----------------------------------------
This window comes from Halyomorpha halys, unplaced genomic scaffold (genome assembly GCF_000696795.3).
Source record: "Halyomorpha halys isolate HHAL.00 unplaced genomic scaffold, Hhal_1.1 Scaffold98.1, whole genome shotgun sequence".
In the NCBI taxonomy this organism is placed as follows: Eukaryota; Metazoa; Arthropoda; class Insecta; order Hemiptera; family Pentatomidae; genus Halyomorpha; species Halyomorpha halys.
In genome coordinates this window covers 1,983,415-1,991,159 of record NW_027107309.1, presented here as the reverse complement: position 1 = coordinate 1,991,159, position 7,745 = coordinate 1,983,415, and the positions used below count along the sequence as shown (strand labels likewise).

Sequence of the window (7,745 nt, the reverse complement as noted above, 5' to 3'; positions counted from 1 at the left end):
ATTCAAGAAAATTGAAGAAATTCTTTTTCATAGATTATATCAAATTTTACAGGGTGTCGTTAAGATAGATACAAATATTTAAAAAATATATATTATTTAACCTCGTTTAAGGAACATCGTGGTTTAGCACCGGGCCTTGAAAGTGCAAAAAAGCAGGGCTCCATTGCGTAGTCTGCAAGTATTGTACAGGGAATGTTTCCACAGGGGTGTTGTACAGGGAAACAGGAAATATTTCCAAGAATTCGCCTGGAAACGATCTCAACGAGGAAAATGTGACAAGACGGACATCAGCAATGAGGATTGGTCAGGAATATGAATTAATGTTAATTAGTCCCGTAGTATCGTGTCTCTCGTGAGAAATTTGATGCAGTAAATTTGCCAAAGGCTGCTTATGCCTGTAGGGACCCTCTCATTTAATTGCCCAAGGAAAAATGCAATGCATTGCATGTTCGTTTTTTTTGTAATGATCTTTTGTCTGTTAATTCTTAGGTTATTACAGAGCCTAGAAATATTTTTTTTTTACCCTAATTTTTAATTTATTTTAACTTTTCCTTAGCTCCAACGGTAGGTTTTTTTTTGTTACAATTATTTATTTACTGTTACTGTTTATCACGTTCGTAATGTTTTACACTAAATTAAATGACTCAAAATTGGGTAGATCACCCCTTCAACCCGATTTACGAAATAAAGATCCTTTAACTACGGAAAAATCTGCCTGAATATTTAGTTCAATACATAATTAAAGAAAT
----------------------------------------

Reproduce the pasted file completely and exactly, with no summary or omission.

This window comes from Halyomorpha halys, unplaced genomic scaffold (genome assembly GCF_000696795.3).
Source record: "Halyomorpha halys isolate HHAL.00 unplaced genomic scaffold, Hhal_1.1 Scaffold98.1, whole genome shotgun sequence".
In the NCBI taxonomy this organism is placed as follows: Eukaryota; Metazoa; Arthropoda; class Insecta; order Hemiptera; family Pentatomidae; genus Halyomorpha; species Halyomorpha halys.
In genome coordinates this window covers 1,983,415-1,991,159 of record NW_027107309.1, presented here as the reverse complement: position 1 = coordinate 1,991,159, position 7,745 = coordinate 1,983,415, and the positions used below count along the sequence as shown (strand labels likewise).

Sequence of the window (7,745 nt, the reverse complement as noted above, 5' to 3'; positions counted from 1 at the left end):
ATTCAAGAAAATTGAAGAAATTCTTTTTCATAGATTATATCAAATTTTACAGGGTGTCGTTAAGATAGATACAAATATTTAAAAAATATATATTATTTAACCTCGTTTAAGGAACATCGTGGTTTAGCACCGGGCCTTGAAAGTGCAAAAAAGCAGGGCTCCATTGCGTAGTCTGCAAGTATTGTACAGGGAATGTTTCCACAGGGGTGTTGTACAGGGAAACAGGAAATATTTCCAAGAATTCGCCTGGAAACGATCTCAACGAGGAAAATGTGACAAGACGGACATCAGCAATGAGGATTGGTCAGGAATATGAATTAATGTTAATTAGTCCCGTAGTATCGTGTCTCTCGTGAGAAATTTGATGCAGTAAATTTGCCAAAGGCTGCTTATGCCTGTAGGGACCCTCTCATTTAATTGCCCAAGGAAAAATGCAATGCATTGCATGTTCGTTTTTTTTGTAATGATCTTTTGTCTGTTAATTCTTAGGTTATTACAGAGCCTAGAAATATTTTTTTTTTACCCTAATTTTTAATTTATTTTAACTTTTCCTTAGCTCCAACGGTAGGTTTTTTTTTGTTACAATTATTTATTTACTGTTACTGTTTATCACGTTCGTAATGTTTTACACTAAATTAAATGACTCAAAATTGGGTAGATCACCCCTTCAACCCGATTTACGAAATAAAGATCCTTTAACTACGGAAAAATCTGCCTGAATATTTAGTTCAATACATAATTAAAGAAAT